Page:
The reason people still care about her, of course, is that she has profoundly influenced popular music. It is no exaggeration to say Bush created the archetype of the slightly batty female singer, warbling passionately about her odd internal life. Without Bush there would be no Tori Amos, Alanis Morissette, Florence and the Machine, Bat for Lashes, Goldfrapp, PJ Harvey or Bjork. If the Beatles and the Rolling Stones set the template for every rock band that followed, then Bush wielded the same influence over female singers of an esoteric disposition. She is the alpha and omega of the ululating girl-crooner in the funny frock. All of which is remarkable considering she hails not from some hippy-dippy enclave of California or upstate New York but suburban Kent in the distinctly unglamorous south east of England. She was born Catherine Bush in 1958, the youngest of three children. Her father was a family doctor, her mother a nurse and former Irish dancer from Waterford. Growing up, she was torn irrevocably between the old and the new. She worshiped Buddy Holly and Elvis. But she was also drawn to the music of her mother’s homeland. Bush adored sean-nos singing and was haunted by the sound of the uilleann pipes. Remarkably precocious, by her early teens she had already incorporated these influences into the musical style — overwrought yet deeply moving — that would be her hallmark. At 16, she wrote her hit The Man with The Child In His Eyes (an ode to an early boyfriend). Several months later, performing with a folk group call the KP Bush Band, she came to the attention of Pink FLoyd guitarist Dave Gilmour. He was so impressed he stumped up the cash for a three-track demo which led to a deal with his record company, EMI.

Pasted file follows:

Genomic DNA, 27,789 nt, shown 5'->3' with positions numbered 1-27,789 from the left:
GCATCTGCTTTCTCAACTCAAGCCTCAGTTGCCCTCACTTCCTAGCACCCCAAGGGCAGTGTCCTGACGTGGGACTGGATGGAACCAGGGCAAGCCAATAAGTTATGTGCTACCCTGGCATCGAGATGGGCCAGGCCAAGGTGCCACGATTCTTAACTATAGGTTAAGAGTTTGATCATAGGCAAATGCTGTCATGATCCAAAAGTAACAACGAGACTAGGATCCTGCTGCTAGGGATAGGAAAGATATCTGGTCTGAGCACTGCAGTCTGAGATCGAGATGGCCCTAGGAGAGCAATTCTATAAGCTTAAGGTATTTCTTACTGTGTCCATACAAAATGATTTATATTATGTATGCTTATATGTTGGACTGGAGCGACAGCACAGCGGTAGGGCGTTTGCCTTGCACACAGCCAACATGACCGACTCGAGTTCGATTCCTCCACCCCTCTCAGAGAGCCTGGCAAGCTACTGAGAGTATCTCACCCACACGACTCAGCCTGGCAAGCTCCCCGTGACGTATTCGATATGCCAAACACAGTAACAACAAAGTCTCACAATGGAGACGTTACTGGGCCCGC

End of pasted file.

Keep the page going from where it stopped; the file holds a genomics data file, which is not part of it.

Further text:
The relationship did not start well. Bush wanted to record a strange love dirge called Wuthering Heights which EMI was reluctant to put out. Taking some time out, she studied with mime artist and dancer Lindsay Kemp, already famous for having tutored David Bowie. Charged with confidence after her time with Kemp, she felt able to revisit Wuthering Heights and embellish her vision on vinyl. Confronted with this pixie-proportioned force of nature, her label felt it had no option but to relent. A gorgeously-dramatic ballad, Wuthering Heights went a long way towards establishing Bush as a public persona (as did her OTT performance in the accompanying video). When her debut album, The Kick Inside, followed in 1979, it soared to the top of the charts. Had she followed the established route, Bush would have proceeded to build her fanbase through an exhaustive touring schedule. But she disliked live performance. For all of the poise she displayed in her videos, she was quite shy and found it difficult to bare her innermost feelings before a room of baying punters. Still, she was cajoled into touring The Kick Inside and, accompanied by mime artists and jugglers, she set off on a trek around the UK. As she suspected, the experience was not to her liking. Her first tour was also to be her last.